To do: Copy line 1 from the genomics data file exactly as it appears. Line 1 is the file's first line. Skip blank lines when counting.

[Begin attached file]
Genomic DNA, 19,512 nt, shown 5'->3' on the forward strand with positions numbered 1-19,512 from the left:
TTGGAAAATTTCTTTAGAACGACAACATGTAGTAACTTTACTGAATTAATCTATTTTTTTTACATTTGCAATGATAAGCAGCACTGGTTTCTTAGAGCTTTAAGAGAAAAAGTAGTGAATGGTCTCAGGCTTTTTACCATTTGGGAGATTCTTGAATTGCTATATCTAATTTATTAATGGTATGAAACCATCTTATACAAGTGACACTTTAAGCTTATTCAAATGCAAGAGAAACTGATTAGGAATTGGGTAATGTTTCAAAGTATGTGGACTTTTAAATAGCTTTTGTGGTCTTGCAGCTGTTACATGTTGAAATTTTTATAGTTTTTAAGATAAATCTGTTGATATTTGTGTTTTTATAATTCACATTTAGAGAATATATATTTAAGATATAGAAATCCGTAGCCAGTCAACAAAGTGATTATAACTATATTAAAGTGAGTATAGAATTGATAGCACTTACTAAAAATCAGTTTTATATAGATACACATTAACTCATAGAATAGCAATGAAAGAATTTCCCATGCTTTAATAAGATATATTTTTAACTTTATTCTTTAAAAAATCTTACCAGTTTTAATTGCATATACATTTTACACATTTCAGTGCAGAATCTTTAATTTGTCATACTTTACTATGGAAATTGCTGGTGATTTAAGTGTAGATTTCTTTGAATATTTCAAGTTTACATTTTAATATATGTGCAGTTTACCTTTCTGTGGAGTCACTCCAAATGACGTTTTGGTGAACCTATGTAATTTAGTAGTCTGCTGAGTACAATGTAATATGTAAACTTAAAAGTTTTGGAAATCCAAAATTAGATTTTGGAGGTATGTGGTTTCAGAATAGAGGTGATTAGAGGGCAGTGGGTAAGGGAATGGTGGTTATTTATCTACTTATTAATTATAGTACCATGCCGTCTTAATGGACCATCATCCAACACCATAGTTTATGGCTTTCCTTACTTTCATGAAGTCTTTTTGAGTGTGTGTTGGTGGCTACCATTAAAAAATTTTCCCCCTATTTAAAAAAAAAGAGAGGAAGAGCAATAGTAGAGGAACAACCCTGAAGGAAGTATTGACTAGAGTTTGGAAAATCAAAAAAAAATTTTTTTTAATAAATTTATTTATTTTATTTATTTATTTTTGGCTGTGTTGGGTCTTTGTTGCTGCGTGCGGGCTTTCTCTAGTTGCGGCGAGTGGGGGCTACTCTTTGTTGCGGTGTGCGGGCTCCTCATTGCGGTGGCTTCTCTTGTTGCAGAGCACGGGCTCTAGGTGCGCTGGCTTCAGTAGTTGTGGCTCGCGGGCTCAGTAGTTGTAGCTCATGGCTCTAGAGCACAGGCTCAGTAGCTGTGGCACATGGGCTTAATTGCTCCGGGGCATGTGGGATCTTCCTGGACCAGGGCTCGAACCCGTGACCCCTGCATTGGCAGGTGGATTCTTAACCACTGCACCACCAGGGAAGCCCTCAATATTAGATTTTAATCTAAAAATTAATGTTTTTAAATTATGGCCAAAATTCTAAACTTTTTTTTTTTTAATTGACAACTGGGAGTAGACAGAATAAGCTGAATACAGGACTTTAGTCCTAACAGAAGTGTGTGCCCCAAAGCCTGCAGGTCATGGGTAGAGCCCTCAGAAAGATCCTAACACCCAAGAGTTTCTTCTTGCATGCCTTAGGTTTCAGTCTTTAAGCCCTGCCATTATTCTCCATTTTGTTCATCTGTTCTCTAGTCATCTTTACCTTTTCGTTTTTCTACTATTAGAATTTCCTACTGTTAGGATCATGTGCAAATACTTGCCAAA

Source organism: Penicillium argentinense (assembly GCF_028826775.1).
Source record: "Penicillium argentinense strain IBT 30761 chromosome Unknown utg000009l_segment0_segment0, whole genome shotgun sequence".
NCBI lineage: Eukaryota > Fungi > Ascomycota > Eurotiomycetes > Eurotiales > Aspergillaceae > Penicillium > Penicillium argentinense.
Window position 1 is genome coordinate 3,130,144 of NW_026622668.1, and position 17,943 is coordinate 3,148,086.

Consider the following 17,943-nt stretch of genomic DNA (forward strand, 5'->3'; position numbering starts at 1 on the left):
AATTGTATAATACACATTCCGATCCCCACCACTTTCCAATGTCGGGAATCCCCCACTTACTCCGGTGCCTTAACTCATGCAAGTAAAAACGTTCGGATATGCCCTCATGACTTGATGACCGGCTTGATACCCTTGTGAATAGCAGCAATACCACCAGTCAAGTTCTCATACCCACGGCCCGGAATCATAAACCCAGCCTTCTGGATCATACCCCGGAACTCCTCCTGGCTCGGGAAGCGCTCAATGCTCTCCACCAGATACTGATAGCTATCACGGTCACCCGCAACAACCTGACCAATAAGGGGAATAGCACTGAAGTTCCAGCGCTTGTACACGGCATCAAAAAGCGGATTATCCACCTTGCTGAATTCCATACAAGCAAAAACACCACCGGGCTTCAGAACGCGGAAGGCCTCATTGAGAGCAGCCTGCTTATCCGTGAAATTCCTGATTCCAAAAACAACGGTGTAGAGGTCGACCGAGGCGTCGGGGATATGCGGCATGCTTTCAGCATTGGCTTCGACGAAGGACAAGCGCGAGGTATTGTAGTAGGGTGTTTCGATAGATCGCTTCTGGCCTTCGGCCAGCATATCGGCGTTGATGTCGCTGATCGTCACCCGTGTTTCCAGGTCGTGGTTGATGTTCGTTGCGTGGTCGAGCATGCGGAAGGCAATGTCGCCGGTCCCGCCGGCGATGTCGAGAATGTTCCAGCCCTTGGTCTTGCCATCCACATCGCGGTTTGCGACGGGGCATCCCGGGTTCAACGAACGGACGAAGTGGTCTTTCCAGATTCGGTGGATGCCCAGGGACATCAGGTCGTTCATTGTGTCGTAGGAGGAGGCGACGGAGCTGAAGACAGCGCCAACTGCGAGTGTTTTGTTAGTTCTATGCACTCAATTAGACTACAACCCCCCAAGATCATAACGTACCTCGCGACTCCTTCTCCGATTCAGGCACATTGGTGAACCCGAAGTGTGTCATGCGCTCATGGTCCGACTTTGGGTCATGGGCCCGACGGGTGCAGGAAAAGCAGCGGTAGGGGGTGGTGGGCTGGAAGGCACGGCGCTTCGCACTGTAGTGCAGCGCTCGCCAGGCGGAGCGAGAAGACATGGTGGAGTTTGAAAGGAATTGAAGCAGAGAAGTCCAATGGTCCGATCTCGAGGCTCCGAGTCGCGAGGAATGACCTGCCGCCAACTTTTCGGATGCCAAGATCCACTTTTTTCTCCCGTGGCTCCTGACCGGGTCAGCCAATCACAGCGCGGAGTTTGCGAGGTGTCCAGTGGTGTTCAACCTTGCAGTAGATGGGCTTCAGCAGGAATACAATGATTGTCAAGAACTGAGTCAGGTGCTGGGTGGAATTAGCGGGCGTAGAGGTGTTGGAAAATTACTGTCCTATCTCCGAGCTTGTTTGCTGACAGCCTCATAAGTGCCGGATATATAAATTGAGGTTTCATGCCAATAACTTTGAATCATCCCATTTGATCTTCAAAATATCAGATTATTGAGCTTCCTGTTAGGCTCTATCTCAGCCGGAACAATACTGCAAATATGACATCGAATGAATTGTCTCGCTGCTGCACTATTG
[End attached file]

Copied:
Genomic DNA, 19,512 nt, shown 5'->3' on the forward strand with positions numbered 1-19,512 from the left: